The Taiwanese LGBT movement has made enormous strides towards equality, most notably with the 2017 Supreme Court decision requiring the legislature to create a mechanism for equal marriage by May 2019. Unfortunately, the religious opposition (with support from U.S. anti-LGBT crusaders such as Brian Brown of the National Organization for Marriage) has been swiftly organizing, causing not only a delay by the leadership in the legislature required to enact such a law, but also proposing three national referenda on LGBT issues, including ensuring that the word “marriage” can only refer to a man and woman, prohibiting LGBT-focused curriculum in the schools; and the creation of a separate set of laws for LGBT couples altogether.Marriage Equality Coalition Taiwan is in the process of devising their strategy for defeating the three referenda in the November election, while continuing to push on the legislature for a bill to implement the Court decision in the strongest possible way?

Please join this briefing to learn more about the campaign and public communications strategy to defeat these public referenda, and the resources needed.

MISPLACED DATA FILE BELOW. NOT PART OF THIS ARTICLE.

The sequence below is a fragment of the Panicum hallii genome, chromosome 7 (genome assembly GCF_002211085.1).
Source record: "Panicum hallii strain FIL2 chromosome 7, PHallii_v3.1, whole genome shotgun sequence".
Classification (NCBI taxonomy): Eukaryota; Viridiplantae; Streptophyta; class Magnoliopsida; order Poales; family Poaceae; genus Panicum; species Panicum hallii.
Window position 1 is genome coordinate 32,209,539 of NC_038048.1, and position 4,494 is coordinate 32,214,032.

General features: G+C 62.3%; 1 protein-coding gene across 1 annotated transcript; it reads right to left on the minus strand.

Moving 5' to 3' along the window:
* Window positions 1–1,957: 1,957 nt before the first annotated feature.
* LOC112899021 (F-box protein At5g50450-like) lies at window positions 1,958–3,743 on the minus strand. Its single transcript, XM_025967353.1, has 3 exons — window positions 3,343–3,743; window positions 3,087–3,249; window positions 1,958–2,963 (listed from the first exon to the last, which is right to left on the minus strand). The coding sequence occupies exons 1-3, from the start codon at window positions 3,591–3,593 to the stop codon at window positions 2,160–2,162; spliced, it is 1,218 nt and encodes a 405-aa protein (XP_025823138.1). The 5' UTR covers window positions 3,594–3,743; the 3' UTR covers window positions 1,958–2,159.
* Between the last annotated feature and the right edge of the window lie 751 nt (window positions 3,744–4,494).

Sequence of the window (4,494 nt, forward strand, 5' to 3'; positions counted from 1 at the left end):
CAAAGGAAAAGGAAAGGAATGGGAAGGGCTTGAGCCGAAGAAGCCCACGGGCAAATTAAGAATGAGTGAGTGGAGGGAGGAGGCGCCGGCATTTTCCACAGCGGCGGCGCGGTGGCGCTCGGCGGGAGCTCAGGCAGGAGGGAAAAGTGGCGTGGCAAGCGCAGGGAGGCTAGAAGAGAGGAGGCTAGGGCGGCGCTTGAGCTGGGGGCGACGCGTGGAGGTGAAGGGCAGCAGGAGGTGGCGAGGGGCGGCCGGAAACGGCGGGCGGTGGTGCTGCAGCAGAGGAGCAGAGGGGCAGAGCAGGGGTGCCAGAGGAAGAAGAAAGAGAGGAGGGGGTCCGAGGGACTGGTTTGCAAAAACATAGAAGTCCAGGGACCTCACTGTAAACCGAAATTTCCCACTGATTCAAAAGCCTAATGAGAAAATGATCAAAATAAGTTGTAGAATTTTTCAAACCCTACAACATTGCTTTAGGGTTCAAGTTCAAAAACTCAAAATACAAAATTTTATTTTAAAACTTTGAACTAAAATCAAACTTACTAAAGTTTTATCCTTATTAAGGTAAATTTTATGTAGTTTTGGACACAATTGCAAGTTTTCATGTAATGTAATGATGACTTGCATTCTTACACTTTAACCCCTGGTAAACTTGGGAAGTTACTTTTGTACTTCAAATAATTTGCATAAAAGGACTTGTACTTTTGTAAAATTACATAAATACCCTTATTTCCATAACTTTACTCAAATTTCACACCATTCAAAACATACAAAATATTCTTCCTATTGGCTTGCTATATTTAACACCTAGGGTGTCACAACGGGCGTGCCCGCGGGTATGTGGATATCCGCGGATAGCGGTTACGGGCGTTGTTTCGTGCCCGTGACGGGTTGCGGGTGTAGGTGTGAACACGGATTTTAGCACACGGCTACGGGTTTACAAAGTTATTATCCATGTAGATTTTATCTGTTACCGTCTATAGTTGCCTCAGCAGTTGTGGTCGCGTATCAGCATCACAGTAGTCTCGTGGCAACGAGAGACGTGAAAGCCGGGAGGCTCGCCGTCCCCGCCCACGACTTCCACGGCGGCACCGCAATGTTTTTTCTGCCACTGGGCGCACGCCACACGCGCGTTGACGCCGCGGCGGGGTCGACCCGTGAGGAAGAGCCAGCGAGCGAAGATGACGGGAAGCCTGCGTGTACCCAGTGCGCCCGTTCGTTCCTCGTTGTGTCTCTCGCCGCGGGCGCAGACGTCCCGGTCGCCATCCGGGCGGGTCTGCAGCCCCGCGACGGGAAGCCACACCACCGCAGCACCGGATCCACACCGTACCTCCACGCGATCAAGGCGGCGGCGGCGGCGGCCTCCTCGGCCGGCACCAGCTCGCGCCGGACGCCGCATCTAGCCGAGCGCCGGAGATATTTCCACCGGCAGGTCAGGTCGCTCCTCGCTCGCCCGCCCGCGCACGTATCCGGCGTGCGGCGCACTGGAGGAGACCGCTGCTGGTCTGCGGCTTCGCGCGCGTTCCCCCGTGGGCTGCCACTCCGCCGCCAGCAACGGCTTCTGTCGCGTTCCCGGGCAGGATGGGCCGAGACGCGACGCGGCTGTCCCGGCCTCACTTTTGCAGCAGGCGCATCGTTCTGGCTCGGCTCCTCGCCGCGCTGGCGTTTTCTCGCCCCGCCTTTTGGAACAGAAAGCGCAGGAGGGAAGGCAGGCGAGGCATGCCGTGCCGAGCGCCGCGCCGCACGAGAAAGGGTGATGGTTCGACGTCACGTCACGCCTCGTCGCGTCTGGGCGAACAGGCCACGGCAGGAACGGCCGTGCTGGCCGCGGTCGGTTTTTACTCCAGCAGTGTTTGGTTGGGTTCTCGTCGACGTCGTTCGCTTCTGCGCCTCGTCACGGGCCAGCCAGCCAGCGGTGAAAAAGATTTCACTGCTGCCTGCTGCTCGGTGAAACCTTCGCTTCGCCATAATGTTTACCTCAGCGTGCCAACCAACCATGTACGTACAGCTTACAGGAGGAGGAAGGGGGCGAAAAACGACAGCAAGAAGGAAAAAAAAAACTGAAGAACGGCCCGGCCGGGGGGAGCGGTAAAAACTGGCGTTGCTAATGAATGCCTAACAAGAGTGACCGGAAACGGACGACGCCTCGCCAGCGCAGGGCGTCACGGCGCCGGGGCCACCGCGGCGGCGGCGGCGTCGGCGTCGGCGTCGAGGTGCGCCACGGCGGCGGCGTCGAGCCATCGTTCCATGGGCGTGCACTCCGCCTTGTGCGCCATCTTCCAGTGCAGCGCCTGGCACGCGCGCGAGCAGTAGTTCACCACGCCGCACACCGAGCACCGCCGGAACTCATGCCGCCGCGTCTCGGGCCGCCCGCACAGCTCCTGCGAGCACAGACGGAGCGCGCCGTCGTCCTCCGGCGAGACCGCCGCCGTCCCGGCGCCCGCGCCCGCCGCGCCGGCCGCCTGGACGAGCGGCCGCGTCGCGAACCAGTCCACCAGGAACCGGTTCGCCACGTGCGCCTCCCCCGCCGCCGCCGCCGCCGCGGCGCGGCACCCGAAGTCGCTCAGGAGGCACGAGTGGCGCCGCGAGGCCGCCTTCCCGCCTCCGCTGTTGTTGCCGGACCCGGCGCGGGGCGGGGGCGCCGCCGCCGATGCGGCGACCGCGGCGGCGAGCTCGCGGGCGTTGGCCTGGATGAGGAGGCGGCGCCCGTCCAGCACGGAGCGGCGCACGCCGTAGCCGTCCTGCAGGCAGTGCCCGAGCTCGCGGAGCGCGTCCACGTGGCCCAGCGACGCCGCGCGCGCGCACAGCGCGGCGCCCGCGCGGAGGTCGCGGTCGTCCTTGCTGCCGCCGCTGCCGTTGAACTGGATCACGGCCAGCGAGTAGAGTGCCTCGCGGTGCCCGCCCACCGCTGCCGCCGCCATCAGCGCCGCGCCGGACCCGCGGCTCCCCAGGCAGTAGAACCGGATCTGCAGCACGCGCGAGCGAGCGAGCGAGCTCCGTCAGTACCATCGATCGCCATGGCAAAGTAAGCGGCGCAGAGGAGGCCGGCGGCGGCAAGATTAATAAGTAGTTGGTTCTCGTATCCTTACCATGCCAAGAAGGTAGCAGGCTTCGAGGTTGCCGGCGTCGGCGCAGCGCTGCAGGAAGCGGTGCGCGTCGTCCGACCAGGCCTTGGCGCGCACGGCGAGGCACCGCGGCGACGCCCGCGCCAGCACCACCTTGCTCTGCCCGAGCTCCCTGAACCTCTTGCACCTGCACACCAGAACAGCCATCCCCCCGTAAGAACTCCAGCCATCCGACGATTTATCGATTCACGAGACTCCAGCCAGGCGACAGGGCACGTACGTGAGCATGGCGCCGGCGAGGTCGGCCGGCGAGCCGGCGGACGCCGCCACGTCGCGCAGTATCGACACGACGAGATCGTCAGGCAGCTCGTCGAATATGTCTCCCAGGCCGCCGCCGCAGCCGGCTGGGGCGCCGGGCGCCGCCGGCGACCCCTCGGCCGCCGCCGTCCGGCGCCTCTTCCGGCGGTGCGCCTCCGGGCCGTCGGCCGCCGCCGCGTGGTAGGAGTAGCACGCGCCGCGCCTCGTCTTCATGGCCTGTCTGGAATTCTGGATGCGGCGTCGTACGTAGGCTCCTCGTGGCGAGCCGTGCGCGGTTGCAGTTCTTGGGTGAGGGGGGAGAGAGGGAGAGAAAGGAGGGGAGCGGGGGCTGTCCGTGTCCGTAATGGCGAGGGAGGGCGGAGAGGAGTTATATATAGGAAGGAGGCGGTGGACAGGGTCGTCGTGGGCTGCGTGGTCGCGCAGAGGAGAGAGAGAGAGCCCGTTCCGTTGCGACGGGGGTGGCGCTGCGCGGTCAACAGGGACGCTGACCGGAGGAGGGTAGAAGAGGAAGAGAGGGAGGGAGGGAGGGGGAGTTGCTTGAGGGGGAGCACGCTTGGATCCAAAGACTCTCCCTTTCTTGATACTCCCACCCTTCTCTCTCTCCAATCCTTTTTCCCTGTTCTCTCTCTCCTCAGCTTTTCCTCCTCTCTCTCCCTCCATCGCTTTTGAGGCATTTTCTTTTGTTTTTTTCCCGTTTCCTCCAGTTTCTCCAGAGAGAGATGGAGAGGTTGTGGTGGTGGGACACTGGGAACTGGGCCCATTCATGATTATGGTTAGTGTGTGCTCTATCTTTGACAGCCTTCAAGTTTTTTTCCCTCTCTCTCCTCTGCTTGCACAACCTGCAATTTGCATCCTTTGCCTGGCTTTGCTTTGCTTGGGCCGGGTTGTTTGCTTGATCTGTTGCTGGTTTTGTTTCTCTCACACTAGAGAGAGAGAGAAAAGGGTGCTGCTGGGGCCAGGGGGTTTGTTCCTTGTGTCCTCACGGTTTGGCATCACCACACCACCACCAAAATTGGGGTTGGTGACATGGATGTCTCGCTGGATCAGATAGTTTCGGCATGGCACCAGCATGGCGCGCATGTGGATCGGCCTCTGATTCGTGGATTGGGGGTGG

Co-sponsored by Equality Without Borders, Open Society Foundations and Global Philanthropy Project

Welcome Remarks:

Joy Chia, Program Officer, East Asia Region Program, Open Society Foundations

[Bio will be added soon]

Michael Heflin, Director for Equality, Human Rights Initiative, Open Society Foundations

Michael Heflin is the Director of Equality at the Open Society Human Rights Initiative. In his role Michael oversees Open Society’s grant making to advance equality in several key areas including LGBTI rights and the rights of persons with disabilities. Michael came to Open Society in 2009 to launch a global initiative on LGBTI rights focused on supporting emerging LGBTI rights groups in the global East and South. Prior to joining Open Society, Michael was managing director of the Campaigns Unit for Amnesty International USA. He also served as the founding director of Amnesty’s LGBT rights program. In addition, Michael worked at Amnesty’s International Secretariat in London where he directed the International Mobilization Program. Michael also was deputy director of Amnesty’s Midwest Region Office.  Michael holds a law degree with a focus on human rights from the University of Cincinnati where he served as fellow at the Urban Morgan Human Rights Institute and as editor of the Human Rights Quarterly.



Jennifer Lu, Director of Tongzhi Hotline and Coordinator of Marriage Equality Coalition Taiwan

Jennifer serves as coordinator of the Marriage Equality Coalition Taiwan. She also works with the Taiwan Tongzhi Hotline Association for LGBTQ rights. The hotline works on LGBTQ youth, gender education, lesbian sexual health, LGBTQ domestic violence and LGBTQ-inclusive policy making issues. In 2016, when Jennifer ran for parliament, she raised the visibility of LGBTQ issues and pushed to include equal rights issues on the national political agenda. She also helps organize the annual Taipei Pride Parade, the largest in Asia, and was a 2016 Global Innovator in HRC’s Global Innovative Advocacy Summit.